The Dangerous Radicalism of Longing

From The Dispatch:

In a recent episode of Daryl Dixon, the new Walking Dead spinoff, Daryl says, “You can’t miss what you never had.” And for some reason I keep thinking about it. 

According to the internet, this is originally a Hunter S. Thompson quote, though I suspect someone said it before him. This is one of those sayings that sounds profound and wise but isn’t actually true. Or at least to the extent it’s true, it really depends on context and the definitions of “can’t” and “miss.”

I think an enormous number of our problems come from people who miss things they never had. Just off the top of my head: Palestinians miss having a viable country, but have never had one. Lots of people who grew up without siblings, or fathers, or best friends miss having such people in their lives a great deal. People who had bad experiences in high school, or who never went to college, miss things they never had. 

Maybe this helps explain why I say the definitions of “can’t” and “miss” are important here. For the sorts of people described above, missing what you didn’t have is a kind of longing. And people in fact do and can have such longings. “Missing,” it seems, conveys a statement of fact. You actually had something and lost it. “I had a brother. He’s gone. I miss him.” That’s a different statement than “I always wished I had a brother.”

Regardless, such desires are very, very, common. Regret—a good word for combining both “miss” and “longing”—over what might have been, what was lost, or what you never had is one of the most powerful human emotions and one of the greatest drivers of despair. Such feelings are also one of the most powerful motivations for human action. 

The first nationalists of the late 18th and early 19th centuries were full of longing for a nation that had never actually existed. Sometimes they invented an ancient past of national identity and claimed they were seeking to restore what was lost to the Romans or some other conquerors. 

The romantics, who helped create nationalism, played similar games. The idea of the “noble savage” was essentially a kind of unscientific science fiction. It was based on ideas that had no actual basis in anthropological or sociological fact. But it did have a good deal of theological support. Man, before the fall, lived in happy ignorance and harmony with nature. Knowledge or technology or modernity ripped us out of this blissful state. All that was required to return to it was the will to return to it.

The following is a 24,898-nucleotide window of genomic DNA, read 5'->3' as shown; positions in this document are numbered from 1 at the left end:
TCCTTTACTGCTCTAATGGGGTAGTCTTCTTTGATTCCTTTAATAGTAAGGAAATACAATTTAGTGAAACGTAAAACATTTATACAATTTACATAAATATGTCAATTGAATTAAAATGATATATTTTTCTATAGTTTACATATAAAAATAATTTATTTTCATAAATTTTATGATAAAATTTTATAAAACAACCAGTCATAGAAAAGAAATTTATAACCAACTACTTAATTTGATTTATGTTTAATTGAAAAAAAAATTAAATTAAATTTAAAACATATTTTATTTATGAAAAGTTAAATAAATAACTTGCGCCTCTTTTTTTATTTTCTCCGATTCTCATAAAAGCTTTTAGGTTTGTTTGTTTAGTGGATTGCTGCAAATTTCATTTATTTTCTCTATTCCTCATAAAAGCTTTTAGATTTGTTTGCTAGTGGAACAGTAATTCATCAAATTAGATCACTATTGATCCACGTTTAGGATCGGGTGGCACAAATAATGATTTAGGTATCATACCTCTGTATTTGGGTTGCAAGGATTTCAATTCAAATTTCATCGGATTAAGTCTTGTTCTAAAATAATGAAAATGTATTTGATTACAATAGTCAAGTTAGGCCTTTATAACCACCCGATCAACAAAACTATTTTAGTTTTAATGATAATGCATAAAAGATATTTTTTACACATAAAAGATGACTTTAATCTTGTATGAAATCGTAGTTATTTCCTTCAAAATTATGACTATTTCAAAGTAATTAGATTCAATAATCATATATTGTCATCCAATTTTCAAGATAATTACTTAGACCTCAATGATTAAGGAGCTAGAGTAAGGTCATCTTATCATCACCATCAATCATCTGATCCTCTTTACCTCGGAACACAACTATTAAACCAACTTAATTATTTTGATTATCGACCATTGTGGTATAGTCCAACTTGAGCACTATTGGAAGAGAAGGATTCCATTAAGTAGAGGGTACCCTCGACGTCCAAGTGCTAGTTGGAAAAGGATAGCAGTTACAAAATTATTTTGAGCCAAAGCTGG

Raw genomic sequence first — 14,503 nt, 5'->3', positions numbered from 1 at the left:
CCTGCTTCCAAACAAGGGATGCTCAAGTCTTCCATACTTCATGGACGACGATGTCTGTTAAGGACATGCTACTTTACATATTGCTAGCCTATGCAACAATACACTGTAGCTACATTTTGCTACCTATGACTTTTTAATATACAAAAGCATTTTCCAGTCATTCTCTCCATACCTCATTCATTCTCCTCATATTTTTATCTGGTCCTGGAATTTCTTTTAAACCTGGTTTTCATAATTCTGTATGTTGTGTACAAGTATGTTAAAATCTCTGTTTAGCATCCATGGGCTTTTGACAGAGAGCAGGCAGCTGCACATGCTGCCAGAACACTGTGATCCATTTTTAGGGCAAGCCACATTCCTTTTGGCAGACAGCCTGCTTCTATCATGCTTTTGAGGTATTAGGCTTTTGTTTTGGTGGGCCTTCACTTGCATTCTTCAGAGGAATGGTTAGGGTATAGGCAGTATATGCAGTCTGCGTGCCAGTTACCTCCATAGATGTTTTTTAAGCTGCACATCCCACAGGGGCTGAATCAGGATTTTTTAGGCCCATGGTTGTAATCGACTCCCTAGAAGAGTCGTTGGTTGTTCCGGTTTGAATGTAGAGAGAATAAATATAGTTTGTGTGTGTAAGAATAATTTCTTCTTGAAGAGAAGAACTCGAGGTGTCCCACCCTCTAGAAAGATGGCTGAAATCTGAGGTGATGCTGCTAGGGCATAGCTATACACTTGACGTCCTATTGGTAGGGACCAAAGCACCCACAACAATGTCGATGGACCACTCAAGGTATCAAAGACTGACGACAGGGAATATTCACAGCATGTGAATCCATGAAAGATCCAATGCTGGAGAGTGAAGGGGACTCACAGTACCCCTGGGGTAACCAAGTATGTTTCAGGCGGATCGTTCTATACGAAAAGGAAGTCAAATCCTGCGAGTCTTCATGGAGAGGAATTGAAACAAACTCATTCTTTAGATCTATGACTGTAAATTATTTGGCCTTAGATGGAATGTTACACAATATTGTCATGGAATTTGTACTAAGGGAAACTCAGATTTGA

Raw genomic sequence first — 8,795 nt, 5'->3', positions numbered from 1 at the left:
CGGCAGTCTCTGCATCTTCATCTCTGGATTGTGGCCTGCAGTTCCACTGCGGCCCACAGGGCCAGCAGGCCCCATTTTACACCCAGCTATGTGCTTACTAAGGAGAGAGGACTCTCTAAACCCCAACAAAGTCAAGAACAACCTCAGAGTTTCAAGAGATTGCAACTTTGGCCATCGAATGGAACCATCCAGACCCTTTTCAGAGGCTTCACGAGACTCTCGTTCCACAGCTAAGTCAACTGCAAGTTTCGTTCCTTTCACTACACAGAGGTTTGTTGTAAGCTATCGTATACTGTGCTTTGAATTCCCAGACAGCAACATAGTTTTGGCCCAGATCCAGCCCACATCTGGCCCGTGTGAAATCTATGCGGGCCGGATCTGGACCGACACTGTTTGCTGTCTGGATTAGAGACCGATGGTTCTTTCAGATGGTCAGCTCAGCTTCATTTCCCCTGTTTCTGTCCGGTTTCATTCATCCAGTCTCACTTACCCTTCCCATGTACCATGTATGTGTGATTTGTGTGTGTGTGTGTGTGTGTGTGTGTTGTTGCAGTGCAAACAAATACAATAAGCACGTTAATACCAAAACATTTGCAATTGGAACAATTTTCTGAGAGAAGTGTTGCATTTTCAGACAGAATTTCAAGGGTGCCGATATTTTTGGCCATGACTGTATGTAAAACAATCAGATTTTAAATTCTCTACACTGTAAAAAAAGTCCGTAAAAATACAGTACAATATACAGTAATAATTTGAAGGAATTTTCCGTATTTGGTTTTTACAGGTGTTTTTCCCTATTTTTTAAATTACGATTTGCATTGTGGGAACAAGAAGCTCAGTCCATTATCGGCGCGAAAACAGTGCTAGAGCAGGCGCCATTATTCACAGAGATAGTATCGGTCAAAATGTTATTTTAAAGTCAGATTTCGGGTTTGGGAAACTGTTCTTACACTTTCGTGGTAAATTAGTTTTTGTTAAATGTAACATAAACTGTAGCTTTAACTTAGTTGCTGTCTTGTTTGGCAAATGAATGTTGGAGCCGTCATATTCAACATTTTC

I think that in a very fundamental—and very oversimplified—way, all radicalism stems from these kinds of longings. Karl Marx was very much a romantic, and his vision for the end of history looked very much like Rousseau’s vision of the beginning of history. Once all class consciousness was swept away, once the economic aristocracy was toppled or liquidated, everybody would be able to live in an unconstrained state of natural bliss and autonomy. The Marx-influenced radicals pushing for “national liberation” in the 20th century were not as fully utopian, but they believed that all of the suffering and inequities of their lives could be erased with a cleansing purge of imperial control. The Islamic radicals of Iran and elsewhere believed that all that was required to live in spiritual harmony and happiness was to remove the decadent bulwarks of “Western” liberalism, religious pluralism, secularism, capitalism, etc. 

None of these stories ended well, and many ended horribly. 

But the radicalism such desires can inspire aren’t the problem with missing what you never had.

. . . .

 As families shrink or break down, as the sinew of local communities breaks down, the government is seen as a necessary substitute. No, I don’t think all women should stay at home and rely on their parents or husbands as providers and breadwinners. But in a society where so many biological fathers have little desire to be real fathers or actual husbands, the demand for the state to compensate for what’s missing increases. 

This isn’t just a point about the growth of the welfare state or those darn progressives. It’s just one example of how people miss what they never had—fathers, husbands, healthy families and communities—and look for cheap substitutes for them. As I’ve been saying forever, “The government can’t love you.” But when you lack people who love you, when you lack a sense of community, the hunger remains and you pursue whatever you think might satisfy it. 

Another form of longing drives this tendency: nostalgia, which might be the best rebuttal to the claim, “You can’t miss what you never had.” Nostalgia is one of the most powerful forces in politics and life. I would be lying if I said I wasn’t prone to it. Nostalgia is a neologism coined by a Swiss medical student to describe the melancholy (a medical term back then) felt by Swiss mercenaries who fought far from home. It’s a mashup of sorrow or despair and “homecoming.” It’s come to mean homesickness for the past. 

The problem with nostalgia, at least in politics and economics, is that it is a highly selective remembering—and misremembering—of the past. We tend not only to emphasize the good stuff and forget the bad stuff, we exaggerate the good stuff beyond reality. This has always been my problem with “Make America Great Again.” It’s a nostalgia-soaked misdiagnosis of the past that tells people they can have what they miss but never had, at least not in the way they remember it. 

Link to the rest at The Dispatch

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